(Adds confirmation from FSA, detail, shares)
LONDON, Oct 10 (Reuters) - Britain's financial regulator has relaxed capital and liquidity rules on banks in an effort to stimulate lending and boost the economy, lifting bank shares.
The Financial Services Authority said on Wednesday the shift in policy was set out in the Bank of England's Financial Policy Committee in September, and banks were aware of the changes.
Banks no longer need to have a 10 percent core capital ratio but can instead hold a fixed amount of capital. The aim is to get banks to strengthen their capital and also be able to dip into buffers at times of difficulty so they can keep lending.
Andrew Bailey, head of the FSA's prudential business unit, had said last week banks can cut the amount of capital they hold to the minimum requirements, and trim their cash-like liquidity buffers to help increase lending.
The regulator will also not require banks to hold extra capital against new lending that qualifies for a "funding for lending" (FLS) scheme targeted at loans to corporate borrowers.
"The goal is to avoid rapid deleveraging that would harm activity in the economy," Andrew Bailey told the Financial Times.
The shift in tone lifted bank shares, as British regulators have been among the strictest in implementing new global regulations.
"If they get a bit of leeway from the regulator, that is breathing space for these banks which, in the short term, is good for the shares. Longer term, I stay very cautious," Bernstein Research senior analyst Chirantan Barua said.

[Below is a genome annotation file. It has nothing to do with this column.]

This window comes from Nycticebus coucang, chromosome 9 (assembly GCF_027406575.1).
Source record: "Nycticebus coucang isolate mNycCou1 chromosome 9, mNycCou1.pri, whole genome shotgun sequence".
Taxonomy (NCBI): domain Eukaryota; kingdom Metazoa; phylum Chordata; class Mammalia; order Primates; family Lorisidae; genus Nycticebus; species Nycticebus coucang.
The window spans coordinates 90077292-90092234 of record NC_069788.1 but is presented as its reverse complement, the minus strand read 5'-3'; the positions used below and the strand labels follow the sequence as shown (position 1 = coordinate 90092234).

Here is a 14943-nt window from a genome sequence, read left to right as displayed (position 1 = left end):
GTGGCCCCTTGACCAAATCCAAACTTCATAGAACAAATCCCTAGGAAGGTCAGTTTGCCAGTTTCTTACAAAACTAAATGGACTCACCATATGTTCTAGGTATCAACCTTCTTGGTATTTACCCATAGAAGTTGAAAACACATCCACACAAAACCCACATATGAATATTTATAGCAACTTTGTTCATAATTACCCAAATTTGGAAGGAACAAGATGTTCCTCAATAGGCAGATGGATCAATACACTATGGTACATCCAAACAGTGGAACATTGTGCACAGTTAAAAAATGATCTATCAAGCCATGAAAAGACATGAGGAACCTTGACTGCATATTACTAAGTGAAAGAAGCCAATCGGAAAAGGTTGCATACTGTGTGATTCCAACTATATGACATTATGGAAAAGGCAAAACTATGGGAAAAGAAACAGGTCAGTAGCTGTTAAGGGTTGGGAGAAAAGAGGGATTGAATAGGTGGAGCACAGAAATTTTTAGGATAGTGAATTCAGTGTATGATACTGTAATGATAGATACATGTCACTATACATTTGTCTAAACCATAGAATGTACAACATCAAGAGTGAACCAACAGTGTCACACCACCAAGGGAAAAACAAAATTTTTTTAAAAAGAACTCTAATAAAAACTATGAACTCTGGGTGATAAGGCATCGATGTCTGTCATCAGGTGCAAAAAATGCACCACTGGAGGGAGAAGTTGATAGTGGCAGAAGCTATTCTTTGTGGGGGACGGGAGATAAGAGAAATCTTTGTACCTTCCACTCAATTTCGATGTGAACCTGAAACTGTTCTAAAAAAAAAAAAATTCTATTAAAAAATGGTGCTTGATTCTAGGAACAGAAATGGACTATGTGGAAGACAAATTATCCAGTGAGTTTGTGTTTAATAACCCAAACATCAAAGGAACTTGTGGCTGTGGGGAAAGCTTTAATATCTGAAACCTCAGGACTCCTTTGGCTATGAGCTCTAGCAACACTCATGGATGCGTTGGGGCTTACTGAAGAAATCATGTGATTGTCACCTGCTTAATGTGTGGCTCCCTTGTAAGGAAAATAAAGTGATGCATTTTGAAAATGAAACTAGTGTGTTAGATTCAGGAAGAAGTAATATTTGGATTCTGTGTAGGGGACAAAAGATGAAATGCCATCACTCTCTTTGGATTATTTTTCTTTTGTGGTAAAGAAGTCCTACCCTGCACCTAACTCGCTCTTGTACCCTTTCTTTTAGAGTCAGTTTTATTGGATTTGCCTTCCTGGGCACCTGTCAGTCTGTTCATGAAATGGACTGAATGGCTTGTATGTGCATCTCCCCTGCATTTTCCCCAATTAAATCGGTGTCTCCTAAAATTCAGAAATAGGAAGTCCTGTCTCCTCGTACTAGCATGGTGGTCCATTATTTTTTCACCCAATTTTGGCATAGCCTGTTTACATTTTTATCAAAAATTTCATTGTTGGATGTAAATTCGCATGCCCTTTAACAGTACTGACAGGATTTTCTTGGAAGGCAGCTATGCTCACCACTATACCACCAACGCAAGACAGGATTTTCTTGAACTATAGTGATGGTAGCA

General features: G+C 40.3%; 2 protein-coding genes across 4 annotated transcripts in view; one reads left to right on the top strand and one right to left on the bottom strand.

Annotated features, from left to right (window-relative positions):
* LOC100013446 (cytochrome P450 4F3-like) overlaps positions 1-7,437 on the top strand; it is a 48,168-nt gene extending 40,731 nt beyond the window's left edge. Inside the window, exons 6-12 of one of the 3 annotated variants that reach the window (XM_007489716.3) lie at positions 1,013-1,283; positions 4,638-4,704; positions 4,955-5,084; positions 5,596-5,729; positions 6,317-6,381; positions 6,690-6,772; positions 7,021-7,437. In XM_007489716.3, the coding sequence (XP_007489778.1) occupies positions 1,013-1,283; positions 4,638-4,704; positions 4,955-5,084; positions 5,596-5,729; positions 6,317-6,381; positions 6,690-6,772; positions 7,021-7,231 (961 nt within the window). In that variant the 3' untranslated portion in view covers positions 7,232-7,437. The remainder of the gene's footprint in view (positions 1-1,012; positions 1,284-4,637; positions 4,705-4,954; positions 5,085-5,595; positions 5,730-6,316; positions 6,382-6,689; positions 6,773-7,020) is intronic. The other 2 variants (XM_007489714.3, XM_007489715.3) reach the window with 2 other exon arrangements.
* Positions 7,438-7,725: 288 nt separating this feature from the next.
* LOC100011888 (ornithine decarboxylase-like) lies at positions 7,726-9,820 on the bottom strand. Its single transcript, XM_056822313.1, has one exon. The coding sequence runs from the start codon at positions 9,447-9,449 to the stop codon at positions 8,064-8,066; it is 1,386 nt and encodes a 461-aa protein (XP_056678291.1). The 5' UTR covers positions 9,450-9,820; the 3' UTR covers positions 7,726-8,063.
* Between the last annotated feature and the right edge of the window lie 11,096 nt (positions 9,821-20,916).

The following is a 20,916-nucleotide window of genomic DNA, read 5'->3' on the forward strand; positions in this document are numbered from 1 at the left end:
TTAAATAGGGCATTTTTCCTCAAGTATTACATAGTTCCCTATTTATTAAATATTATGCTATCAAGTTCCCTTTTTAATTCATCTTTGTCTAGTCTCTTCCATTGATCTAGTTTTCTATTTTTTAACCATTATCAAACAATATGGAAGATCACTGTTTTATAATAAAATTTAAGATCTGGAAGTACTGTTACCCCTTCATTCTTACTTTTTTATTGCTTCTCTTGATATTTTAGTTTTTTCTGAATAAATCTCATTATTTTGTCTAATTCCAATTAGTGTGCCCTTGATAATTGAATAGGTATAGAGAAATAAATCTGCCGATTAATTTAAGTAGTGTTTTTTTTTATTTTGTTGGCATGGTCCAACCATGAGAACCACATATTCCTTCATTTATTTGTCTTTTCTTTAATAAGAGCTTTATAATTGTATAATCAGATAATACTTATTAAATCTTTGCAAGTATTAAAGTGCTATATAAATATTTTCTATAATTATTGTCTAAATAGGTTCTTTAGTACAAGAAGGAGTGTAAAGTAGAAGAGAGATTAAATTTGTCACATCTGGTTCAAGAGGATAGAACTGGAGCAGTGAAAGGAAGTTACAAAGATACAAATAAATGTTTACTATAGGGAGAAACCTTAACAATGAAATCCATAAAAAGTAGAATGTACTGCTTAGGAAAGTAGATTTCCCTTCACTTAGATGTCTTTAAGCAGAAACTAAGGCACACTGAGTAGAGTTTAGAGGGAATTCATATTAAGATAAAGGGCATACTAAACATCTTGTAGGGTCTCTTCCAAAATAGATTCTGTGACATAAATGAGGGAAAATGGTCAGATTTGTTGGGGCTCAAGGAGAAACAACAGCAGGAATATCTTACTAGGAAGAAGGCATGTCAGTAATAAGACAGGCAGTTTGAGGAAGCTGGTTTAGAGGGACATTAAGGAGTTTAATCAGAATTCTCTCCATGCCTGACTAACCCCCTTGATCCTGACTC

Lloyds shares were up 3.6 percent by 0845 GMT, Royal Bank of Scotland firmed 2.6 percent and Barclays
added 1.3 percent, all outperforming a 0.1 percent higher European bank index .
Analysts said there were mixed messages coming from the regulator on capital rules.
Minutes of the September FPC meeting showed it wanted banks to tap outside investors for capital and said policymakers had a range of views about the existence and strength of any trade-off between tighter regulation and greater lending.
The shift to a fixed amount of capital from a capital ratio chimes with a move by the European Union's banking regulator last week.
The European Banking Authority said EU banks, which had been required to hold capital of 9 percent of their risk-weighted assets, will in future be told to hold a set amount, so they do not need to top up capital if they increase lending.
Policymakers have been attempting to stop tougher new regulations from choking off economic recovery.
FLS, a scheme that offers banks cheap finance if they increase lending to households and businesses, opened at the start of August but has yet to get credit flowing and prove its worth.
(Reporting by Stephen Mangan, Steve Slater and Toni Vorobyova; Editing by Dan Lalor)
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Keywords: BRITAIN BANKS/FLS